Tom Petty

Tom Petty and The Lumineers

The only album we own with Tom Petty is Traveling Wilburys, so he wasn’t really our reason for going to Seattle. That would be The Lumineers.  We had purchased tickets for the concert and lodging in downtown Seattle way back in February sometime. Our intention was to take a couple days driving/camping up and the same coming back. We hadn’t even thought about the eclipse, so when it came time to make some reservations at campgrounds, there wasn’t anything available. Oops. Adding to that, the fact that Everybody and his brother will be swarming to the eclipse path which runs right through Salem, Oregon. Damn.

Too much money later, we printed out our boarding passes for our flight up to Seattle. And back. Double damn. Throw in a couple of taxi rides to and from the airport and $12.50 for a beer in Safeco Field and you end up with a very expensive concert. (Although to put that in context, the trip down to Telluride, Colorado for The Ride Festival and Albuquerque to see Tedeschi Trucks was nuts to start with, but, at least, we did have another reason to go down to Albuquerque: to see Peggy’s mother.)

So we hopped on a little airliner at zero dark thirty hours and flew to Seattle. Only to be stranded by the taxi company we had hired to take us downtown. Stita Taxi to the rescue. They had a cab there in ten minutes and downtown in twenty-five minutes. Same thing the next morning for a ride at 0600 back to SeaTac.

Seattle is like all other big cities: dirty, noisy, and way too many people for our taste. But, it’s still a fun place to visit. Having lots of time before the concert, we walked up to Elysian’s on 14th and Pike - not a bad work out for it’s about 1.5 miles uphill the whole way. They were closed until noon, so we walked on further to see the place we lived in 1999/2000 when Peggy was an adjunct professor of military science at Seattle University. By the time we got back to Elysian’s, we were more than ready for a beer! We asked the “Music Director”, sometimes called a bartender, to put on some Beck and he enthusiastically did (he must like him as much as we do). We split a 1/2 pounder burger (yummy!), chatted up our server, drank wonderful beer and listened to Beck. What more could you ask for?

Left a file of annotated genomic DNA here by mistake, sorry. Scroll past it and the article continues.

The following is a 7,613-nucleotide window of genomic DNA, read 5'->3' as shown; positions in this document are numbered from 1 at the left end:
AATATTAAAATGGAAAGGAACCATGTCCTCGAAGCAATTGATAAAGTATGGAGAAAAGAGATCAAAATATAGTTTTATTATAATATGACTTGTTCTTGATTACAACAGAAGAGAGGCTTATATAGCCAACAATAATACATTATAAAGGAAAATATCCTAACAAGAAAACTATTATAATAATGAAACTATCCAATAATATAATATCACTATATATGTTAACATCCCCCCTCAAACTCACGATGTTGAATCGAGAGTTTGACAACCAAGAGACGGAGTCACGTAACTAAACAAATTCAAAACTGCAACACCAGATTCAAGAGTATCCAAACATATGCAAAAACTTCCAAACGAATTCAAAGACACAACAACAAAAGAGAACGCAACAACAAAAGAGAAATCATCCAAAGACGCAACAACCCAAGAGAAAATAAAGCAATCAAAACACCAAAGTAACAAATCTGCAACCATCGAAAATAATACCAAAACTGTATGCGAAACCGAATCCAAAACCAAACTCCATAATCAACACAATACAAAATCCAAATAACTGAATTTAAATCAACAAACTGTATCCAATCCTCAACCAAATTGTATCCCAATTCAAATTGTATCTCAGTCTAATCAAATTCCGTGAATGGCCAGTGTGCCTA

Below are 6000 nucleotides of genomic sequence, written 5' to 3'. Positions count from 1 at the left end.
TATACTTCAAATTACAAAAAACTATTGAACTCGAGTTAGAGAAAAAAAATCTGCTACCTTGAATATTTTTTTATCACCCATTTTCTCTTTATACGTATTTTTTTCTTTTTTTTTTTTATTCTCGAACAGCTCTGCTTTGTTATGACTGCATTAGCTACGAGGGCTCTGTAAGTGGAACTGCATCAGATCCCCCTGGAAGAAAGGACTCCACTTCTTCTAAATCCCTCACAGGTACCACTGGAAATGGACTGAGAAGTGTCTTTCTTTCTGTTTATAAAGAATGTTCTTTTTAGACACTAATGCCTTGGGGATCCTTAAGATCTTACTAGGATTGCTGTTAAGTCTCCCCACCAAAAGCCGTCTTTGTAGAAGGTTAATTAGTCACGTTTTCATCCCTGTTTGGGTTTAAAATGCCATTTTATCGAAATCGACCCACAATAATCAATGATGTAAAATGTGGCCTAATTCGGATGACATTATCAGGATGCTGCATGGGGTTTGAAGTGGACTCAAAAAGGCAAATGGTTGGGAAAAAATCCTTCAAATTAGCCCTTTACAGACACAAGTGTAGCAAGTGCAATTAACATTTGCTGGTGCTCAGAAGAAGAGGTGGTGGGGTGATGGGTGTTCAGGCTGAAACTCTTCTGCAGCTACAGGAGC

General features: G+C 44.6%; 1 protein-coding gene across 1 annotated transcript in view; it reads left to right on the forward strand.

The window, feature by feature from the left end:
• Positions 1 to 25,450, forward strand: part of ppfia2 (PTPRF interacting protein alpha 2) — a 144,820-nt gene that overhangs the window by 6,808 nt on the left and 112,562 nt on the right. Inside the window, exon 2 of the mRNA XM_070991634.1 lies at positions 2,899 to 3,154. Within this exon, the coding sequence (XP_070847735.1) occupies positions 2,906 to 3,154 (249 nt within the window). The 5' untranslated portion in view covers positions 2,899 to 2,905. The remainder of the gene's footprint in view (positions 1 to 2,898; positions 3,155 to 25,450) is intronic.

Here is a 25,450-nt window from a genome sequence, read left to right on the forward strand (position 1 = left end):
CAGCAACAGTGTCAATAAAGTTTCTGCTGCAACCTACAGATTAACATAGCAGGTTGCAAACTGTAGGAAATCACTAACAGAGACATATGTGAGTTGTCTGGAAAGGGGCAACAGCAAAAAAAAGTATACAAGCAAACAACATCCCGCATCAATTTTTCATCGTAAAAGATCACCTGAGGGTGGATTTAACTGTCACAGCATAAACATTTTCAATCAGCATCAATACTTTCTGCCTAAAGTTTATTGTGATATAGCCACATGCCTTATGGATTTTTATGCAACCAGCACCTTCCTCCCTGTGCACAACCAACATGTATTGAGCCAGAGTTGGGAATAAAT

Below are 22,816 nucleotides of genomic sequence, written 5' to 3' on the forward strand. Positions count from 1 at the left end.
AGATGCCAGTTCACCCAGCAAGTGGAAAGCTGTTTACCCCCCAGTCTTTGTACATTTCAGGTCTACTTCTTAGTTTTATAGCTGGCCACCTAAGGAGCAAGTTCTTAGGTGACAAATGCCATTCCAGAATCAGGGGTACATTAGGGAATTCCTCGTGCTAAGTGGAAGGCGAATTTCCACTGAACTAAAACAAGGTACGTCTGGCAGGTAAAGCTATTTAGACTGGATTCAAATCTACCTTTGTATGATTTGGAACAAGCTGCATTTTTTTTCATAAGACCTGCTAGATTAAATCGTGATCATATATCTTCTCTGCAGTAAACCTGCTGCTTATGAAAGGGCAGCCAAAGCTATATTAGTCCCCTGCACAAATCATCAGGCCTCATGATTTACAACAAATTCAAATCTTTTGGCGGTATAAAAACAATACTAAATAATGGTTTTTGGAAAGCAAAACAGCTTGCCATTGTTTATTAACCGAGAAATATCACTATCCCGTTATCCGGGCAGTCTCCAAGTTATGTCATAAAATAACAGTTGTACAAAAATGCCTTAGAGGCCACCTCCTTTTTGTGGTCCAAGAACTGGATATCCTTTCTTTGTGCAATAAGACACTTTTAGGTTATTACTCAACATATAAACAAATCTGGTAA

We went back to the “motel” for a nap to get us through a long night ahead. The place we stayed, the Kings Inn, makes Motel 6 look like Trump Towers. For almost $200/night at the cheapest motel in downtown, you get: a place that hasn’t ever been remodeled; is held together with bubble gum, baling wire, and duct tape; has the dinkiest television ever invented (placed as far away from you as possible); a bed with more lumps than oatmeal; and a room so small that even bugs would be crowded (although we never found any of those, fortunately). At least the fan on the air conditioner was within tolerance for service as white noise since there was no way to control the temperature, already set to cave mode at a cool 60 degrees. At 1800 we hailed a Lyft taxi (good driver, clean car, and prompt) and got dropped off across from the Safeco.